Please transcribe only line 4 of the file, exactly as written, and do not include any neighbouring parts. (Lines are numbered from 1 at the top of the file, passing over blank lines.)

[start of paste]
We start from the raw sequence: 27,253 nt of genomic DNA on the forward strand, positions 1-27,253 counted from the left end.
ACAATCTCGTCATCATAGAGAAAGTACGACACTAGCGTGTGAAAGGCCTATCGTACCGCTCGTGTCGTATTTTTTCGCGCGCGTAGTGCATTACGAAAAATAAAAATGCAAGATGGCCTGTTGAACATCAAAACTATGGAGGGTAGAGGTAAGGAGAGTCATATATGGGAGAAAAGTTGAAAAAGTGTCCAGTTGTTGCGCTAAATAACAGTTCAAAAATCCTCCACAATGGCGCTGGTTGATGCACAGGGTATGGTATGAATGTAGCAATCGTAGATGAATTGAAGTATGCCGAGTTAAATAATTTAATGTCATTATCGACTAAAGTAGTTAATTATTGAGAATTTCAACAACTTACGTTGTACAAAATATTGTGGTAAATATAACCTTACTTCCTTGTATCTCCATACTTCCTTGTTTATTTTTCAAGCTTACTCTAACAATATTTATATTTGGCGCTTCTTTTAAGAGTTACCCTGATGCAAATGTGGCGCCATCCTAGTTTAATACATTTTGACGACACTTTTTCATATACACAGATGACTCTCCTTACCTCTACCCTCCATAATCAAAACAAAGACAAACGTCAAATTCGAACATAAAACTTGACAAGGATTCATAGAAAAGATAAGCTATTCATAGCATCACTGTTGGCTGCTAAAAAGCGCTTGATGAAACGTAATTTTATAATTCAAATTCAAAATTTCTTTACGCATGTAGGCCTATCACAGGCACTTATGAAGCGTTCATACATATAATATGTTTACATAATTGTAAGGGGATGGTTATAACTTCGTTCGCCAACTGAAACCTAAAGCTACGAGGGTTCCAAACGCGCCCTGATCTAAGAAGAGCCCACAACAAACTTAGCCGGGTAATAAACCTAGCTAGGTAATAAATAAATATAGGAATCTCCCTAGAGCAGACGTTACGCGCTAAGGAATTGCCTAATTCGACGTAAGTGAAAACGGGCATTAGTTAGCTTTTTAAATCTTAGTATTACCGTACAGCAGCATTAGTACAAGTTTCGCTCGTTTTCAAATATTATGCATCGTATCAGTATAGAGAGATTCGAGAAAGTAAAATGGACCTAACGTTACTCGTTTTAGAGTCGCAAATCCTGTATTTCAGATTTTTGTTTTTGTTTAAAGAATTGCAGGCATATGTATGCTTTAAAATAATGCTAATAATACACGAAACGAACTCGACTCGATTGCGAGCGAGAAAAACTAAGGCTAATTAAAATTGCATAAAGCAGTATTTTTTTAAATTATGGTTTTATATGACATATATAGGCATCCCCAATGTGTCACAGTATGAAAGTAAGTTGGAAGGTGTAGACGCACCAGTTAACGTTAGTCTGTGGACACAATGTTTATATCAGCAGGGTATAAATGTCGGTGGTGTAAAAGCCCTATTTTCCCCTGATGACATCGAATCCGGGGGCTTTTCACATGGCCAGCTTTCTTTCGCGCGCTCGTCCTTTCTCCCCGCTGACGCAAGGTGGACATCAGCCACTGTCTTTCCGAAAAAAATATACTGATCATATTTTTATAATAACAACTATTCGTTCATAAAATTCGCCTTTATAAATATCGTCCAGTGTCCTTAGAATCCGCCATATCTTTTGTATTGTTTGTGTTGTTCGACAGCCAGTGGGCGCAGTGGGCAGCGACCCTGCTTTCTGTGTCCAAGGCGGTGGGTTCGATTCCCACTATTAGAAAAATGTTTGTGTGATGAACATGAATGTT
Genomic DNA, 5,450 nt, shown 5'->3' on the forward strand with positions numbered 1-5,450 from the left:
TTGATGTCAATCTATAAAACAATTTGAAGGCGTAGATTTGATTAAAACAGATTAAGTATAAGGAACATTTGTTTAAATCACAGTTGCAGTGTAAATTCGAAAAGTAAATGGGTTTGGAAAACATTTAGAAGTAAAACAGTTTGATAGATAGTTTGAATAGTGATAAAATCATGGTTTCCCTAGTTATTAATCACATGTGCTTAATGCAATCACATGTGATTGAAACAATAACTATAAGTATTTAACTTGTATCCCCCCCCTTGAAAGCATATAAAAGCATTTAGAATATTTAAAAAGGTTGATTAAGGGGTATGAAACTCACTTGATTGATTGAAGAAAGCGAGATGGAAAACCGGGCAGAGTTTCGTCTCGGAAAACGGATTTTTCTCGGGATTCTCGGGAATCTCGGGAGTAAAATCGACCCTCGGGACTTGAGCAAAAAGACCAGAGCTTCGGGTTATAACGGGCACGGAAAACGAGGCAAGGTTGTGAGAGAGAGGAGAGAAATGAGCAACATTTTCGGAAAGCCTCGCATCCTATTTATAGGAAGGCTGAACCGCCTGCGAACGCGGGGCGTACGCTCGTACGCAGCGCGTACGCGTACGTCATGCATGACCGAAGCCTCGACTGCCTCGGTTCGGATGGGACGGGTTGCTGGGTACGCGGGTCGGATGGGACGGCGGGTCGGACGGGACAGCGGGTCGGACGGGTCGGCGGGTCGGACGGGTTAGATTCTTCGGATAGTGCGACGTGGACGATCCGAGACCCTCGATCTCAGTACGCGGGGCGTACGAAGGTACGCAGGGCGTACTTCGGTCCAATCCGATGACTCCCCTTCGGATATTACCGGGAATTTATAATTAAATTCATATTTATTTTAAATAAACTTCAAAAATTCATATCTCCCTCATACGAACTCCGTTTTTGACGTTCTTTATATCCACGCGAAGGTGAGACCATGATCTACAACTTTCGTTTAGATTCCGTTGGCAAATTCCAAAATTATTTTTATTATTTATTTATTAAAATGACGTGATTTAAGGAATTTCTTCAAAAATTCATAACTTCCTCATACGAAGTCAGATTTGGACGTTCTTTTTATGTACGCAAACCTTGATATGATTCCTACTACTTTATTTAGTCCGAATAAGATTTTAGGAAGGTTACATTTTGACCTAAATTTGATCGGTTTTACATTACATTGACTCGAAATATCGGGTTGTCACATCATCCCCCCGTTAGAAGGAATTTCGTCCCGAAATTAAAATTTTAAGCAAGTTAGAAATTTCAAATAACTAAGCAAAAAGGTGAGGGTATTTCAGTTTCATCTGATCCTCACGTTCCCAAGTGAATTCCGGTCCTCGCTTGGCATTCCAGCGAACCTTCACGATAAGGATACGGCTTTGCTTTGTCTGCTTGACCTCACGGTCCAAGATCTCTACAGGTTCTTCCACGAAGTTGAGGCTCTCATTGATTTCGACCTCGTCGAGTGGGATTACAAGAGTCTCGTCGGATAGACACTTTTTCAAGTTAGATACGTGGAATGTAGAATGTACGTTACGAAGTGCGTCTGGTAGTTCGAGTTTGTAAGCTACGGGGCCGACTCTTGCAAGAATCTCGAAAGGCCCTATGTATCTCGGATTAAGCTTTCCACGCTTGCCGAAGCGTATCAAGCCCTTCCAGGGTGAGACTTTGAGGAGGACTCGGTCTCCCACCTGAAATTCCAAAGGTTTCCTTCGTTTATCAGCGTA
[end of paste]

TTGATGTCAATCTATAAAACAATTTGAAGGCGTAGATTTGATTAAAACAGATTAAGTATAAGGAACATTTGTTTAAATCACAGTTGCAGTGTAAATTCGAAAAGTAAATGGGTTTGGAAAACATTTAGAAGTAAAACAGTTTGATAGATAGTTTGAATAGTGATAAAATCATGGTTTCCCTAGTTATTAATCACATGTGCTTAATGCAATCACATGTGATTGAAACAATAACTATAAGTATTTAACTTGTATCCCCCCCCTTGAAAGCATATAAAAGCATTTAGAATATTTAAAAAGGTTGATTAAGGGGTATGAAACTCACTTGATTGATTGAAGAAAGCGAGATGGAAAACCGGGCAGAGTTTCGTCTCGGAAAACGGATTTTTCTCGGGATTCTCGGGAATCTCGGGAGTAAAATCGACCCTCGGGACTTGAGCAAAAAGACCAGAGCTTCGGGTTATAACGGGCACGGAAAACGAGGCAAGGTTGTGAGAGAGAGGAGAGAAATGAGCAACATTTTCGGAAAGCCTCGCATCCTATTTATAGGAAGGCTGAACCGCCTGCGAACGCGGGGCGTACGCTCGTACGCAGCGCGTACGCGTACGTCATGCATGACCGAAGCCTCGACTGCCTCGGTTCGGATGGGACGGGTTGCTGGGTACGCGGGTCGGATGGGACGGCGGGTCGGACGGGACAGCGGGTCGGACGGGTCGGCGGGTCGGACGGGTTAGATTCTTCGGATAGTGCGACGTGGACGATCCGAGACCCTCGATCTCAGTACGCGGGGCGTACGAAGGTACGCAGGGCGTACTTCGGTCCAATCCGATGACTCCCCTTCGGATATTACCGGGAATTTATAATTAAATTCATATTTATTTTAAATAAACTTCAAAAATTCATATCTCCCTCATACGAACTCCGTTTTTGACGTTCTTTATATCCACGCGAAGGTGAGACCATGATCTACAACTTTCGTTTAGATTCCGTTGGCAAATTCCAAAATTATTTTTATTATTTATTTATTAAAATGACGTGATTTAAGGAATTTCTTCAAAAATTCATAACTTCCTCATACGAAGTCAGATTTGGACGTTCTTTTTATGTACGCAAACCTTGATATGATTCCTACTACTTTATTTAGTCCGAATAAGATTTTAGGAAGGTTACATTTTGACCTAAATTTGATCGGTTTTACATTACATTGACTCGAAATATCGGGTTGTCACATCATCCCCCCGTTAGAAGGAATTTCGTCCCGAAATTAAAATTTTAAGCAAGTTAGAAATTTCAAATAACTAAGCAAAAAGGTGAGGGTATTTCAGTTTCATCTGATCCTCACGTTCCCAAGTGAATTCCGGTCCTCGCTTGGCATTCCAGCGAACCTTCACGATAAGGATACGGCTTTGCTTTGTCTGCTTGACCTCACGGTCCAAGATCTCTACAGGTTCTTCCACGAAGTTGAGGCTCTCATTGATTTCGACCTCGTCGAGTGGGATTACAAGAGTCTCGTCGGATAGACACTTTTTCAAGTTAGATACGTGGAATGTAGAATGTACGTTACGAAGTGCGTCTGGTAGTTCGAGTTTGTAAGCTACGGGGCCGACTCTTGCAAGAATCTCGAAAGGCCCTATGTATCTCGGATTAAGCTTTCCACGCTTGCCGAAGCGTATCAAGCCCTTCCAGGGTGAGACTTTGAGGAGGACTCGGTCTCCCACCTGAAATTCCAAAGGTTTCCTTCGTTTATCAGCGTA